Wednesday, September 5, 2012
The NY Times looks at how deficiencies within MERS (Mortgage Electronic Registration Systems) continue to cause problems for courts and borrowers:
Amid the foreclosure crisis . . .critics have contended that the registry . . . served to hide the true owner of a mortgage, making it difficult for borrowers to get help in working out their loans. The facts in [recent cases] seem to indicate another flaw with the MERS registry — that it may not even track mortgages effectively.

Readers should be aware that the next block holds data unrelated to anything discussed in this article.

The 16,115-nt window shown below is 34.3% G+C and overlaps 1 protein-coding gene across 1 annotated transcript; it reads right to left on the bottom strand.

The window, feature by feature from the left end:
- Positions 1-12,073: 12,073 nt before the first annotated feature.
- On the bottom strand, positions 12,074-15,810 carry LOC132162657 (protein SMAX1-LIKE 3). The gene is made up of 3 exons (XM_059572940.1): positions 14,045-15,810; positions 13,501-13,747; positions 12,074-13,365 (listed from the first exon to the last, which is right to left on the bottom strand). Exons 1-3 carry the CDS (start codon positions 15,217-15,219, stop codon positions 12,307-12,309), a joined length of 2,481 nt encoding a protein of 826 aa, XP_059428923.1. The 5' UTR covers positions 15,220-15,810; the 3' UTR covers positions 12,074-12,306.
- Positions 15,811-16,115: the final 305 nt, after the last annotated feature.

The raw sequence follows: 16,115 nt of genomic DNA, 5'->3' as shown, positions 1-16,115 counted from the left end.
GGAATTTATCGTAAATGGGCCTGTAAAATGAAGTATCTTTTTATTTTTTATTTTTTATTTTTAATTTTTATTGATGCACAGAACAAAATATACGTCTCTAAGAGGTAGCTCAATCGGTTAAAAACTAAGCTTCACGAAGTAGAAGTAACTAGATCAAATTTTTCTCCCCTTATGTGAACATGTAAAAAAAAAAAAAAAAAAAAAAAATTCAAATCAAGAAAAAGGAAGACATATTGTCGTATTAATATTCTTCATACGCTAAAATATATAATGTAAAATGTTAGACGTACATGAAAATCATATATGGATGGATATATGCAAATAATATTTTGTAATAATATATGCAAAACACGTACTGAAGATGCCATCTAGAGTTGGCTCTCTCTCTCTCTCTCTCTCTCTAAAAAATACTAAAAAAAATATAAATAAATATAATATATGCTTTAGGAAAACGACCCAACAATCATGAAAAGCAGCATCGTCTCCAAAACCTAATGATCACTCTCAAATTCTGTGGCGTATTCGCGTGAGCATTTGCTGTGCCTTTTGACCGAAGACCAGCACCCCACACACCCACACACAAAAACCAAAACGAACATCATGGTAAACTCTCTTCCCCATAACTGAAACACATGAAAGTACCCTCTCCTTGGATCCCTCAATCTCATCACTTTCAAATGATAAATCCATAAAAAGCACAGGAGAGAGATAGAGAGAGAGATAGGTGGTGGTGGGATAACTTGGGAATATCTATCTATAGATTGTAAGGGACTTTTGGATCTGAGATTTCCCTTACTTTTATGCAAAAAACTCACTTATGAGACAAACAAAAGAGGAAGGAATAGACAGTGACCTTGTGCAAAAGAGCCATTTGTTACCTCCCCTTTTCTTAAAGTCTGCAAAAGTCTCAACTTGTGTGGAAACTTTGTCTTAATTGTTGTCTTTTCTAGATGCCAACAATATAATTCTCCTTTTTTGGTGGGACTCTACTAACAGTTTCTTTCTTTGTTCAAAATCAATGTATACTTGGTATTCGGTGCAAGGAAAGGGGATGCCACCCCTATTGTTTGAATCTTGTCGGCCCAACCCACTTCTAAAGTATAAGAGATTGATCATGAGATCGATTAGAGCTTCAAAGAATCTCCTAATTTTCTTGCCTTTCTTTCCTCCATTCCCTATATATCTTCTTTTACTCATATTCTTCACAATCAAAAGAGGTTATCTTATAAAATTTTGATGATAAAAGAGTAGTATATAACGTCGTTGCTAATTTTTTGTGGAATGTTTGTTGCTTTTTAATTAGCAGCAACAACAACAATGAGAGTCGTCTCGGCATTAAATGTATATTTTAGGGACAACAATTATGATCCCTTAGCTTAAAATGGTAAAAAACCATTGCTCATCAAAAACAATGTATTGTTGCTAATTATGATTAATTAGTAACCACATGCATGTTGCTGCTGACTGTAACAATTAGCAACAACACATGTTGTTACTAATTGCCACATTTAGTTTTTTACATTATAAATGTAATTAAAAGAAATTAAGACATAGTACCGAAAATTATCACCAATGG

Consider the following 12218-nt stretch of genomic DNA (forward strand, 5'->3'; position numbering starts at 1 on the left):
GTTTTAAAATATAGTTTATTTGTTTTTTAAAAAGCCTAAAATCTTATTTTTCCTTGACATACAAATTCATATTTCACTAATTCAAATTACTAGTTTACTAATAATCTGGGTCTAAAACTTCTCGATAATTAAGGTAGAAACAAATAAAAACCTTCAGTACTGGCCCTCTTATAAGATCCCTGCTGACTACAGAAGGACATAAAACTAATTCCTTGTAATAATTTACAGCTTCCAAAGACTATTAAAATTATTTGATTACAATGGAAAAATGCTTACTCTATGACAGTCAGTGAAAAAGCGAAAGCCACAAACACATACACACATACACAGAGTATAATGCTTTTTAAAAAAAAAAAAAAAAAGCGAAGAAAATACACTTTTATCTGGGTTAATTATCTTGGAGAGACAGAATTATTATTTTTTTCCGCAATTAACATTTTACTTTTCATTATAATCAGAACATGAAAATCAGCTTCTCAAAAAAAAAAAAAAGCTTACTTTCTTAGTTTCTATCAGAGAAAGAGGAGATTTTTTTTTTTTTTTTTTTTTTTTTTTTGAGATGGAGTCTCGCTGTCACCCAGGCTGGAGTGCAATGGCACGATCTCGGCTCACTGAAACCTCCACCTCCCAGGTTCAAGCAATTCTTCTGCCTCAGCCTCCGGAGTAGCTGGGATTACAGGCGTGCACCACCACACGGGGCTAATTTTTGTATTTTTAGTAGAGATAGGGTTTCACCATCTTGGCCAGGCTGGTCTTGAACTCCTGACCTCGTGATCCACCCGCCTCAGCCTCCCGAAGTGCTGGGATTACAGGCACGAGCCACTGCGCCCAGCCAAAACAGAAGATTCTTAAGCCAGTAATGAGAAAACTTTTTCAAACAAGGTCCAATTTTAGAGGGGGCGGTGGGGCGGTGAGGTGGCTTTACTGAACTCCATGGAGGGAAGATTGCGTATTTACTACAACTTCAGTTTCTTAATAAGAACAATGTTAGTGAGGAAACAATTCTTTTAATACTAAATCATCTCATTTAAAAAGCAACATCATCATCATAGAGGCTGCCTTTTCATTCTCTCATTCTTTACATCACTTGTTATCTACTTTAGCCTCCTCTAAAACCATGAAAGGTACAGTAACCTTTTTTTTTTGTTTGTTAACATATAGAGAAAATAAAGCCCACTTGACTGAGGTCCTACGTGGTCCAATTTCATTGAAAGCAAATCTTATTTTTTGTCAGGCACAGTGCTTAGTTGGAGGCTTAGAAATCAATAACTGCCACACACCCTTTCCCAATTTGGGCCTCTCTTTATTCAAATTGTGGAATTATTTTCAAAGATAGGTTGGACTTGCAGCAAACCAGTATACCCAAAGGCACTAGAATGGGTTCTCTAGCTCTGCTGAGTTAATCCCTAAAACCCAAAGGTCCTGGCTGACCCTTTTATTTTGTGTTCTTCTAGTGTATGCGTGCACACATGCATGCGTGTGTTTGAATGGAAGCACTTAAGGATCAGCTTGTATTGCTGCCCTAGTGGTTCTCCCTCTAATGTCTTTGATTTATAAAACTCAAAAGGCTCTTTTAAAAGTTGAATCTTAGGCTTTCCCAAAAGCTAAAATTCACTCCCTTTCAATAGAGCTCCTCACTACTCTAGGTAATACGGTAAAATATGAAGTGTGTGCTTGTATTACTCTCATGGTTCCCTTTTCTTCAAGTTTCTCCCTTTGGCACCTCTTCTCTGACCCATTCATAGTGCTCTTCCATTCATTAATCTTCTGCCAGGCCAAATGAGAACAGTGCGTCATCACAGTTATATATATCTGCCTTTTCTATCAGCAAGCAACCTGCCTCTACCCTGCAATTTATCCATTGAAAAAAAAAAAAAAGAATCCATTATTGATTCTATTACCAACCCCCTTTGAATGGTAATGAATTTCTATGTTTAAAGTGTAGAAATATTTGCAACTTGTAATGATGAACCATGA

[Here's one example - the case of Eugene Kline, a borrowers who had two outstanding mortgages on his home and ultimately defaulted.] At the time of the foreclosure, Wells Fargo held both loans taken on by Mr. Kline. Nevertheless, its lawyers sued WMC, contending WMC held the smaller loan. Even though WMC did not own the loan, its lawyers represented to the court that it did. All the while court costs and other charges were billed to Mr. Kline. Many questions arise in this case. For starters, if the MERS registry is the accurate record it claims to be, why didn’t Wells Fargo or its lawyers see that it, not WMC, held the second lien when the Kline foreclosure began?